Two Calgary men appeared in Didsbury provincial court
on Dec. 10, 2002, to each answer to a charge under the Wildlife Act.
Jeff F. Koch, 32, and Jeffery Woodhouse, 34, each
entered guilty pleas to hunting wildlife during a closed season and
each were assessed $1,500 in fines. The court heard that through the
fall of 2001, Sundre conservation officers received numerous complaints
of antlerless white-tailed deer being shot during the closed season
in Wildlife Management Unit (WMU) 318. The season for antlerless white-tailed
deer in this WMU fell between Nov. 1, 2002, and Nov. 7, 2002.
As a result enforcement personnel from surrounding
districts met on Nov. 9, 2002, to conduct an operation with the use
of a decoy deer. The surrogate was placed 20 kilometres within WMU 318
and made to appear as an antlerless white-tailed deer. On this date
both accused stopped and shot at the decoy.
In an interesting order requested by the Crown, both
accused were ordered to pay $1,300 to the Alberta Conservation Association.
Funds were directed for the purpose of promoting the proper management
and control or conservation and protection of wildlife or their habitats,
including repair and replacement of equipment related to surrogate enforcement
A third man from Sundre will appear for trial
on April 11, 2003, in Didsbury provincial court.
Poachers who shot an undersized bighorn sheep near
Williams Lake, BC and left it to waste were fined $9,000 for the crime.
David Kim Aliprandini, of Surrey, B.C. and Randy Allan
Ovens, of Langley, B.C. were both charged with two counts under the
British Columbia Wildlife Act for hunting California Bighorn Sheep during
the closed season and failing to report the killing of an illegal 3/4
curl California Bighorn Sheep.
On Oct. 30, 2002, both men plead guilty to failing
to report the killing of an illegal 3/4 curl California Bighorn Sheep.
Honourable Judge Buller Bennett of the New Westminster courthouse sentenced
Aliprandini to a $5,000, fine of which $4000 was ordered payable to
the Habitat Conservation Trust Fund. Ovens was sentenced to a $4,000
fine, of which $3000 was ordered payable to the Habitat Conservation
Trust Fund. In addition to the court-imposed fines the Deputy Director
of the Wildlife Branch said he would consider hunting and firearm licence
cancellations. Provisions within the Wildlife Act allow the Deputy Director
to impose hunting and firearm licence cancellations of up to 30 years.
The incident took place during the evening hours of
Oct. 18, 2000, when the Williams Lake Conservation Officer Service received
a report from the public concerning a 3/4 curl California Bighorn ram
that had been illegally shot and left. The ram was shot off the banks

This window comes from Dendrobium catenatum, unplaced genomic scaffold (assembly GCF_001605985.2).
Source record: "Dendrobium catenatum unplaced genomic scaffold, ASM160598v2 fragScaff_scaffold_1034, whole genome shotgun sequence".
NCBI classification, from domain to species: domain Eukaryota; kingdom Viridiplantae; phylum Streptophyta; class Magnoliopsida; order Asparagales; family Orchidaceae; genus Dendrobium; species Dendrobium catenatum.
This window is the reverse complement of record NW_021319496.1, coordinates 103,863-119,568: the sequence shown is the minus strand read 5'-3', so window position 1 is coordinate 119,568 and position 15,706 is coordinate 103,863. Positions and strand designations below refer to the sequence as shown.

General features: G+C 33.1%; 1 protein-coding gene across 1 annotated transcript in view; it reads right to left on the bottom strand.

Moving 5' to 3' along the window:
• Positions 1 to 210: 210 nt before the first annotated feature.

of the Fraser River within Wildlife Management Unit (WMU) 5-03, located
60 km southwest of Williams Lake. This area at the time had an open
Full Curl California Bighorn Sheep hunting season.
A jet boat and then helicopter were successfully utilized
to locate the ram. An investigation of the kill site revealed the evidence
officers needed to execute search warrants at the residences of the
two suspects. Additional evidence was then collected and seized. When
the suspects were confronted, both admitted to their involvement.
It was determined that the men had initially spotted
a band of five rams upslope on a bench off the river. They studied the
largest ram at 300 yards with their rifle scopes and field binoculars
for close to two minutes. The ram was on a 45-degree upward slope and
it was mutually agreed the ram was large enough. The ram was subsequently
shot by both men. The sheep was approached and it was determined that
it was only a 3/4 curl. After discussing the matter it was decided not
to report the incident and the ram was left to waste in the field.
Since 1994, California Bighorn Sheep along Churn Creek
and Fraser River areas have been the subject of a study by BC's wildlife
branch. Through this study 30 to 40 radio-collared sheep have been intensively
monitored. Inventory data indicates that overall ram ratios for the
Churn/Fraser herds have substantially declined from approximately 50
rams/100 ewes in 1985/89 surveys to 1998 levels of less than 20 rams/100
The decline is attributed to low recruitment
rates in combination with high adult mortality rates from both natural
(disease and predation) and human causes. All British Columbians can
assist in protecting provincial wildlife and habitat by reporting violations
to their local Conservation Officer Service, or call the Observe, Record
and Report toll free number at 1-800-663-WILD (9453).
We invite wildlife and fisheries enforcement officers
from all jurisdictions to submit current and significant cases for inclusion
in The Notebook segment of the publication.
All details must be accurate public record. Please send case file details
and photographs to:
THE ALBERTA GAME WARDEN
5201 - 50 Avenue
Wetaskiwin, Alberta, Canada T9A 0S7